Friday, August 5, 2011

Jesus and the budget debate

In the wake of the debt/deficit fracas in which people on both sides invoked divine approval for their position -- WaPo columnist Michael Gerson writes:

This use of religion in politics is a source of cynicism. It should raise alarms when the views of the Almighty conveniently match our most urgent political needs. A faith that conforms exactly to the contours of a political ideology has lost its independence. Churches become clubs of the politically like-minded. Political dialogue suffers, since opponents are viewed as heretics. And when religion becomes too closely identified with a detailed political platform, both are quickly outdated. Despite William Jennings Bryan’s best efforts, who now recalls God’s view of bimetallism?

Yet religion is not a purely private matter. There is a reason that, two millennia after his execution as a rebel in an obscure corner of the Roman Empire, people still ask, “What would Jesus do?” Despite his indifference to Roman politics, his teachings on compassion and human dignity have had dramatic public consequences. While a Christian position on monetary policy is a stretch, Christian opposition to slavery or segregation is a matter of consistency. Faith does not dictate specific policies, which are properly determined by the prudent assessment of likely outcomes. But religion helps define the priorities of politics, which include solidarity with the disadvantaged.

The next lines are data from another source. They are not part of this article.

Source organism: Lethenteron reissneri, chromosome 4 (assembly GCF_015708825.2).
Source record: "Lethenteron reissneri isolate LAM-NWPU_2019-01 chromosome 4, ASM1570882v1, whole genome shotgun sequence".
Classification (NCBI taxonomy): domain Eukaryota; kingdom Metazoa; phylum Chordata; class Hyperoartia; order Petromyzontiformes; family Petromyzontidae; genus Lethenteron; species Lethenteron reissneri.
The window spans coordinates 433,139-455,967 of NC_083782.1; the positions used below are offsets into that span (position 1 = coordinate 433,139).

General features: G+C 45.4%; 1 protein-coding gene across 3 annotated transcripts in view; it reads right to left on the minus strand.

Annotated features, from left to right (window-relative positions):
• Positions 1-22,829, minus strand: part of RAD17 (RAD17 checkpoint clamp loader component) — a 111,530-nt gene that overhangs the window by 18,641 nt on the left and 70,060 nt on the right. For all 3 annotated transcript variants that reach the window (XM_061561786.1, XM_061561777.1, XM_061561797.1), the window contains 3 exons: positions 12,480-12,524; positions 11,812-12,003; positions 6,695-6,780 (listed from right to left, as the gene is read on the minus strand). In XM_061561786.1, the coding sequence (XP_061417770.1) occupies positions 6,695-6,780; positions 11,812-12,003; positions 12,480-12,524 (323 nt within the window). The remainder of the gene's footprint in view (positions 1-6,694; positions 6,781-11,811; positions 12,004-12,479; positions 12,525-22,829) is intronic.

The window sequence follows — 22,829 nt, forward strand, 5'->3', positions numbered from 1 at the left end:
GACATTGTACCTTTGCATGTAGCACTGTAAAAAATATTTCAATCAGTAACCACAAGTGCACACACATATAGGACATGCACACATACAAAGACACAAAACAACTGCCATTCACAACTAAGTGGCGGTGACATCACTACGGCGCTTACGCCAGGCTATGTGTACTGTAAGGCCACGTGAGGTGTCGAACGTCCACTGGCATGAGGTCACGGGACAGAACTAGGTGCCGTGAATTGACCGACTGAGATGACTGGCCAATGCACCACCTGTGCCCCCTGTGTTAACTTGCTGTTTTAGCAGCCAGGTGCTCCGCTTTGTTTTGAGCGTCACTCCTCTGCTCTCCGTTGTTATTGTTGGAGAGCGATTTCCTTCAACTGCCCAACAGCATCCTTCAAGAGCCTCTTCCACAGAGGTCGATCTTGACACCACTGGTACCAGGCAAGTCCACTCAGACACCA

As a moral matter, federal budgeting lies somewhere between bimetallism and abolitionism, leaving room for healthy debate. Two recent dueling efforts have attempted to draw out the ethical implications of budget choices. . .

Keep reading for Gerson's wise critiques of these dueling efforts by two groups of Christian leaders -- one generally sympathetic to Democratic priorities and the other to Republican priorities. For what it's worth, Gerson is an evangelical Christian and former policy advisor to George W. Bush. In other words -- Paul Krugman he ain't.

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